PRESS RELEASE: Renegade bringing Vampire: The Masquerade back as a ECG

PRESS RELEASE: Renegade bringing Vampire: The Masquerade back as a ECG
Renegade Game Studios Partners with White Wolf Entertainment and Paradox Interactive for the upcoming Vampire: The Masquerade – The Expandable Card Game
San Diego, CA – Renegade Game Studios, a premier tabletop game publisher, in partnership with White Wolf Entertainment and Paradox Interactive, creators of the immersive World of Darkness universe, are proud to announce an expandable tabletop card game set to release in 2020. Vampire: The Masquerade – The Expandable Card Game will offer tabletop gamers a new way to experience the intrigue and politics of Kindred society, as well as the hunger pangs of The Beast within.Vampire: The Masquerade and the World of Darkness in which is it set is a seminal tabletop game universe that first hit the tables of tabletop gamers in 1991. It revolutionized tabletop roleplaying games by focusing on internal and interpersonal struggles of the immortals that inhabited its world. Vampires hide their true nature from humanity while trying to control the hunger for human blood that fuels their supernatural existence while also navigating a society filled with powerful and immortal allies and enemies whose relationships have been built over centuries, all to varying degrees of success.

The World of Darkness has since become the backdrop for innumerable stories told and experienced across every medium: from tabletop stories and video games enjoyed by gamers around the world to novelizations, television shows, and new media shows consumed by gamers and non-gamers alike. The Masquerade, the challenges of controlling The Beast, the politics and intrigue of the Camarilla, and The Eternal Struggle are a rich backdrop for immersive and narrative game experiences.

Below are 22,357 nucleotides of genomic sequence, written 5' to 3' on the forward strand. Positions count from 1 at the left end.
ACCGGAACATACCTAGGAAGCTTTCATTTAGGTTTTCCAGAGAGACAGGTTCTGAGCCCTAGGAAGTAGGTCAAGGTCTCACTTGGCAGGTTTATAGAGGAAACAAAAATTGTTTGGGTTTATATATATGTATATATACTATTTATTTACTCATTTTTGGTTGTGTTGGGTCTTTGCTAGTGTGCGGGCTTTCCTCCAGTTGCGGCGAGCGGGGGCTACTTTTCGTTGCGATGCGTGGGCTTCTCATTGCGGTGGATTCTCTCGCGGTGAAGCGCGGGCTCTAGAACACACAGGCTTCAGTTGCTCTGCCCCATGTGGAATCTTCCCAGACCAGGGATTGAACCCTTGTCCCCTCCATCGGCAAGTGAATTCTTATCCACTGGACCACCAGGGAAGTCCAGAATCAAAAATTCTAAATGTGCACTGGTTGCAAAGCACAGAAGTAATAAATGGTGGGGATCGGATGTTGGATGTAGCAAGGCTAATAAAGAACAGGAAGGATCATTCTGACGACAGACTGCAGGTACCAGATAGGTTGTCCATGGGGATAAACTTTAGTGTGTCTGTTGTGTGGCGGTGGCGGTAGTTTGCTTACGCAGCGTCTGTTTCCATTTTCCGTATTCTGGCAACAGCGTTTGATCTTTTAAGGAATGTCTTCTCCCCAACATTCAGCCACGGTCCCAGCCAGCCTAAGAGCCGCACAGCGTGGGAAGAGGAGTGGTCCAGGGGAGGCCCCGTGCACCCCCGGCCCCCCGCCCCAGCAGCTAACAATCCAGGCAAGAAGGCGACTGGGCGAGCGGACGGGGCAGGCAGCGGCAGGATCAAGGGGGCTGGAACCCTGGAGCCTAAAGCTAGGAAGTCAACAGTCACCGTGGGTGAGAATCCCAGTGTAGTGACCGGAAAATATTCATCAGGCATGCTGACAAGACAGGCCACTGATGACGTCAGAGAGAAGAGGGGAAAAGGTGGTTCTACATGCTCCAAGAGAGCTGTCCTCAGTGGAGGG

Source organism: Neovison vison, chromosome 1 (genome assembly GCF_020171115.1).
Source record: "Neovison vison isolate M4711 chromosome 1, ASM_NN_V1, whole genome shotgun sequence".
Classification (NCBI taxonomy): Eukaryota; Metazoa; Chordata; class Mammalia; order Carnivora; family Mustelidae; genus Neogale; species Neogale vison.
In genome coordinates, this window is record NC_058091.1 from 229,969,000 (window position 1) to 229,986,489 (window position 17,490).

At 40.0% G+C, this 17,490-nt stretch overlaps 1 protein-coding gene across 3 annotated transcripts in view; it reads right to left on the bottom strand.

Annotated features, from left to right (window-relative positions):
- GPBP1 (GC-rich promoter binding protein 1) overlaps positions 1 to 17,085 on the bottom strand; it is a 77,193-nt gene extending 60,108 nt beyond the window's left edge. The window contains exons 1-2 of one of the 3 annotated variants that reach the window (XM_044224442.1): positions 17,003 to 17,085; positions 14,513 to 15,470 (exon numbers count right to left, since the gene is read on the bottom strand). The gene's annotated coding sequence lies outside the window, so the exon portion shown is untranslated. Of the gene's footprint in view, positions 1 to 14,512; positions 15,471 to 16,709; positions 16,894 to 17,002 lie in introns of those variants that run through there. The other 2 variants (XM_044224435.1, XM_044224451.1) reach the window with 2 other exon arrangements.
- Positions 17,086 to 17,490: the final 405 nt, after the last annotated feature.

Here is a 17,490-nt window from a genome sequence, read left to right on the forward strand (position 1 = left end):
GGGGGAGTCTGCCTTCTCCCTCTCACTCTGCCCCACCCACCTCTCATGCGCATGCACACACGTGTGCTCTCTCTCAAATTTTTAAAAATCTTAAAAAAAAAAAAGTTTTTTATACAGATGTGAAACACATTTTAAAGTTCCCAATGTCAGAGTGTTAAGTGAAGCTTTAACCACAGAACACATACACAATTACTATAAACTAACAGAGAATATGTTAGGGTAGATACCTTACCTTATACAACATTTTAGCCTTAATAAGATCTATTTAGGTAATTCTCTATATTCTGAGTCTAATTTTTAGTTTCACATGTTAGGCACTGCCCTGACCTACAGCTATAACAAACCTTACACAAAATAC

“Vampire: The Masquerade revolutionized the landscape of tabletop games,” said Renegade Game Studios President and Publisher, Scott Gaeta. “We’re excited to create a new game that explores the beauty, conflict, and horror of the World of Darkness for tabletop gamers.”“Renegade Game Studios is well known for its innovative game design and high quality standards” said Jason Carl, World of Darkness Brand Marketing Manager and host of L.A. by Night at Geek and Sundry. “They are the perfect partner to bring Vampire: The Masquerade into this format. We are thrilled to be working with this award-winning team, and we know our Vampire community is going to be as excited for this new game as we are!”  

Vampire: The Masquerade – The Expandable Card Game is slated for release in 2020.Make sure to join The Renegade Society newsletter and Facebook Group and be the first to find out more about Vampire: The Masquerade – The Expandable Card Game later this year!

Silver by Ted Alspach and Bezier Games: Session Review

Silver by Ted Alspach and Bezier Games: Session Review